There are two tests, the CD4 test and the viral load test, that can help you and your doctor decide whether you need treatment for your own HIV infection. The CD4 test tells you how much HIV has weakened your immune system. The viral load test tells you how much HIV is in your blood. A pregnant HIV positive woman with a low viral load is less likely to have an HIV positive baby than a woman with a high viral load. Viral load tests may not be available to all women because of the cost.

If you have a high CD4 count (exactly how high depends on your circumstances and which country you are in), this means that you still have a strong immune system. Your health care provider will probably suggest that you do not start taking drugs for your own HIV infection but will probably advise that you start taking drugs to prevent HIV transmission to your baby.

I don’t need treatment for my own HIV infection. Which ARVs should I take to prevent my baby being infected?

The choice of drugs you take will depend on a number of factors, including the country you are living in, which drugs are available in the area, and your own personal circumstances. While new WHO guidelines for PMTCT were released in 2010, it is yet to be seen whether these recommendations will be widely adopted. Until then, most women might be able to access recommended drug regimens from the 2006 guidelines which are described below.

If available, you should take longer drug regimens starting earlier in pregnancy (for example, starting 28 weeks into pregnancy), rather than shorter regimens (for example, starting at 36 weeks of pregnancy). However, it will often be recommended that you delay starting treatment until after your first trimester (the first three months of pregnancy). If the drug Zidovudine (also known as AZT or ZDV) is available it will often be suggested that you take it, starting from 28 weeks of pregnancy (or as soon as possible thereafter). AZT is usually taken two or three times daily.

During labour, if available, it will be recommended that you take a combination of ARVs. Combinations are more effective at lowering a woman’s viral load than single-drug regimens and so will be more effective in preventing transmission from mother-to-child. The World Health Organization (WHO) recommend taking AZT and lamivudine (3TC) as well as a single-dose of nevirapine during childbirth/delivery.

Finally you will probably be given ARVs to take for a few weeks after the birth. WHO recommend taking AZT and 3TC for seven days after the birth. Taking this dual combination reduces the chance of developing resistance to the single-dose of nevirapine.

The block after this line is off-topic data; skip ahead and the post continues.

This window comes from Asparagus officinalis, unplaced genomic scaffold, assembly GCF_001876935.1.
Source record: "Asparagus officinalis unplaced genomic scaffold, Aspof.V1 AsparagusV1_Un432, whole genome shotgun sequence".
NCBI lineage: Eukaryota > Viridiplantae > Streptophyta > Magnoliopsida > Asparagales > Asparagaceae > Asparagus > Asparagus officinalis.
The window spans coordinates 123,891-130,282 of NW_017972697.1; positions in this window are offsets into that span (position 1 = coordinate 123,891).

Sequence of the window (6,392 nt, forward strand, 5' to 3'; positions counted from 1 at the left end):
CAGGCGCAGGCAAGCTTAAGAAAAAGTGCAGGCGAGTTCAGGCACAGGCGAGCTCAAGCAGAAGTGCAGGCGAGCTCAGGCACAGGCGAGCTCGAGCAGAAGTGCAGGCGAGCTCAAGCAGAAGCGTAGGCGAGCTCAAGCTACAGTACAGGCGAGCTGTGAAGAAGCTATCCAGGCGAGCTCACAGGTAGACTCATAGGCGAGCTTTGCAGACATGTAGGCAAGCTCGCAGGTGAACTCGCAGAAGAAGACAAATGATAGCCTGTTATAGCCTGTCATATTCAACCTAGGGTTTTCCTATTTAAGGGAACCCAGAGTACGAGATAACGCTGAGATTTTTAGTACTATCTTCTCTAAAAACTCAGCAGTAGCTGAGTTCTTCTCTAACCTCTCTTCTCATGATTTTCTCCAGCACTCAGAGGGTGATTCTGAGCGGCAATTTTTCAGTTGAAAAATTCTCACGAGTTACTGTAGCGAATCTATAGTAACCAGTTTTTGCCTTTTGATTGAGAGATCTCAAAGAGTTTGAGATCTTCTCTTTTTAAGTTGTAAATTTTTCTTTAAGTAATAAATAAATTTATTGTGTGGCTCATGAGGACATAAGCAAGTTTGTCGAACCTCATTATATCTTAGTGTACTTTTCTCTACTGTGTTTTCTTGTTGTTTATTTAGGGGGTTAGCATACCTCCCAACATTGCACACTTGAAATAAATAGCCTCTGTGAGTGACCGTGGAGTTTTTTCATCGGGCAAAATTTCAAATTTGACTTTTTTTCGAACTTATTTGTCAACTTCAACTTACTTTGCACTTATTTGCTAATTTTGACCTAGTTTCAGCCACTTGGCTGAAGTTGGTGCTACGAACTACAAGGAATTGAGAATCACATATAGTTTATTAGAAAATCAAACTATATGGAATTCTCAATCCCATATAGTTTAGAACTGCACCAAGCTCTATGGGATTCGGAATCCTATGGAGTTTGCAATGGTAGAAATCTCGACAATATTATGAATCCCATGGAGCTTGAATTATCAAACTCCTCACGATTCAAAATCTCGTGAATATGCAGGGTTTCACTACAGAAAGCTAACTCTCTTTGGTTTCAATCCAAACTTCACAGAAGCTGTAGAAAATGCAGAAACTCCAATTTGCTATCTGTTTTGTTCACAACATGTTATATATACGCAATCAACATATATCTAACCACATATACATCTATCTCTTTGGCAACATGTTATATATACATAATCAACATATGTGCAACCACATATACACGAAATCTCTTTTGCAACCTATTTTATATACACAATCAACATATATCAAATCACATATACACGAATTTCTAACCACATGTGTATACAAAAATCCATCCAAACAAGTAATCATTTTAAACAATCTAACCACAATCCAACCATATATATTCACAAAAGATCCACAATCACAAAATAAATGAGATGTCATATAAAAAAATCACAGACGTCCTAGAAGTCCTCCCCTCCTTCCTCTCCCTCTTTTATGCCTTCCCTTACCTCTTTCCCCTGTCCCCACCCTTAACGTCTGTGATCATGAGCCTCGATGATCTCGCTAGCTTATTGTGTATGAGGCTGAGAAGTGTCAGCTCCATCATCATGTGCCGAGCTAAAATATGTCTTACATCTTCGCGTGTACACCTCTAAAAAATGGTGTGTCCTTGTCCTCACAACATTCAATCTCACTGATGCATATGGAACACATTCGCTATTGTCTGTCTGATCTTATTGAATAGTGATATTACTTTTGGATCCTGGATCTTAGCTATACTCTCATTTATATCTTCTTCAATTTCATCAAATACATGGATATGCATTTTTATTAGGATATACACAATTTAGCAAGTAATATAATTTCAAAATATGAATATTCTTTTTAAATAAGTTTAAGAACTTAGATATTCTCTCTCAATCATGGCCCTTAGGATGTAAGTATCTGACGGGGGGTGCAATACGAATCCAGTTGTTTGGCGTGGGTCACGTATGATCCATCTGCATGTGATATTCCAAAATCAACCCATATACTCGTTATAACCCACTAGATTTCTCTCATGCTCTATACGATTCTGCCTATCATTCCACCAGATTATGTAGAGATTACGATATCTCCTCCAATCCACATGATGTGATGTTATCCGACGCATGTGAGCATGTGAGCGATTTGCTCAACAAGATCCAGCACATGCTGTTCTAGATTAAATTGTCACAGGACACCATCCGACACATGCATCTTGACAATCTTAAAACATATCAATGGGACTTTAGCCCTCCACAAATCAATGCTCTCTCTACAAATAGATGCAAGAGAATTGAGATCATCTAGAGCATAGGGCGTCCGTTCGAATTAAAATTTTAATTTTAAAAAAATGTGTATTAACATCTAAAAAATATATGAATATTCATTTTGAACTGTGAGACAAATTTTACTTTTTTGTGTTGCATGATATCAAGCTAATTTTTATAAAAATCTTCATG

WHO recommend giving the infant a single-dose of nevirapine immediately after the birth and AZT for one week. The nevirapine can be taken up to 72 hours after childbirth, but ideally as soon as possible.

The decision whether or not to stop taking the ARVs after the prescribed regimen has finished depends upon your personal circumstances. Any decision should be made with your health care provider and should be based upon certain situations, such as CD4 count and clinical symptoms. If stopping the drugs, it is important that you stop them in a way that limits the amount of time there is just one drug in your body, as this will reduce the chances of developing drug resistance.

I do need treatment for my own HIV infection. Which ARVs should I take to prevent my baby being infected, as well as to protect my own health?

If you need ARVs for your own HIV infection, treatment should be started as soon as possible, even if you are still in the first trimester. Most ARVs do not have any major affects on the fetus during this time, although some drugs are more of a concern than others.3 It is therefore very important to discuss your treatment options with your health care provider.

There are many different ARV drug combinations and those that are recommended are likely to be similar to those recommended if you were not pregnant. AZT will probably be part of the recommended regimen, due to its proven effect to reduce the risk of HIV transmission from mother to child. WHO guidelines recommend an initial regimen of AZT + 3TC + nevirapine (NVP).

If there are very few drugs available where you live then you can take a single dose of NVP during labour to reduce the chances of your baby becoming infected, but you must not take it on its own at any other time. If you do you will increase the chances of drug resistance, and it will not work if you want to take it during labour to protect your baby. has more about single dose nevirapine in our mother to child transmission page.